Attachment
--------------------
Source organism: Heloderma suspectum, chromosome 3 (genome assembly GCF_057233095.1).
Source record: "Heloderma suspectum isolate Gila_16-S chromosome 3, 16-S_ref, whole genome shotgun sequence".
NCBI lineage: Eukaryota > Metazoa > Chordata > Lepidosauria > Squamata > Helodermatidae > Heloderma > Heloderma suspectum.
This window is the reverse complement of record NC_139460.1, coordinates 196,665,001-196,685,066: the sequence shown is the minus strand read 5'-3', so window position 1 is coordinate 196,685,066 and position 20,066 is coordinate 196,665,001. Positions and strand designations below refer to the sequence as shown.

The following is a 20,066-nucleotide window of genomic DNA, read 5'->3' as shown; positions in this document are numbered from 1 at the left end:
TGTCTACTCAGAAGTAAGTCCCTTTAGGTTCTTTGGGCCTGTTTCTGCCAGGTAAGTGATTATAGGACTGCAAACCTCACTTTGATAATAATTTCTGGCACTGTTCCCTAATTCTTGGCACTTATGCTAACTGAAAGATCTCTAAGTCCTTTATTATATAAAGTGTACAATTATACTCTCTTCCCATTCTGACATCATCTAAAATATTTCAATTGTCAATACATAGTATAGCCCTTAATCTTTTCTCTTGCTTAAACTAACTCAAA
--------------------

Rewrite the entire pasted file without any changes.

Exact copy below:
Source organism: Heloderma suspectum, chromosome 3 (genome assembly GCF_057233095.1).
Source record: "Heloderma suspectum isolate Gila_16-S chromosome 3, 16-S_ref, whole genome shotgun sequence".
NCBI lineage: Eukaryota > Metazoa > Chordata > Lepidosauria > Squamata > Helodermatidae > Heloderma > Heloderma suspectum.
This window is the reverse complement of record NC_139460.1, coordinates 196,665,001-196,685,066: the sequence shown is the minus strand read 5'-3', so window position 1 is coordinate 196,685,066 and position 20,066 is coordinate 196,665,001. Positions and strand designations below refer to the sequence as shown.

The following is a 20,066-nucleotide window of genomic DNA, read 5'->3' as shown; positions in this document are numbered from 1 at the left end:
TGTCTACTCAGAAGTAAGTCCCTTTAGGTTCTTTGGGCCTGTTTCTGCCAGGTAAGTGATTATAGGACTGCAAACCTCACTTTGATAATAATTTCTGGCACTGTTCCCTAATTCTTGGCACTTATGCTAACTGAAAGATCTCTAAGTCCTTTATTATATAAAGTGTACAATTATACTCTCTTCCCATTCTGACATCATCTAAAATATTTCAATTGTCAATACATAGTATAGCCCTTAATCTTTTCTCTTGCTTAAACTAACTCAAA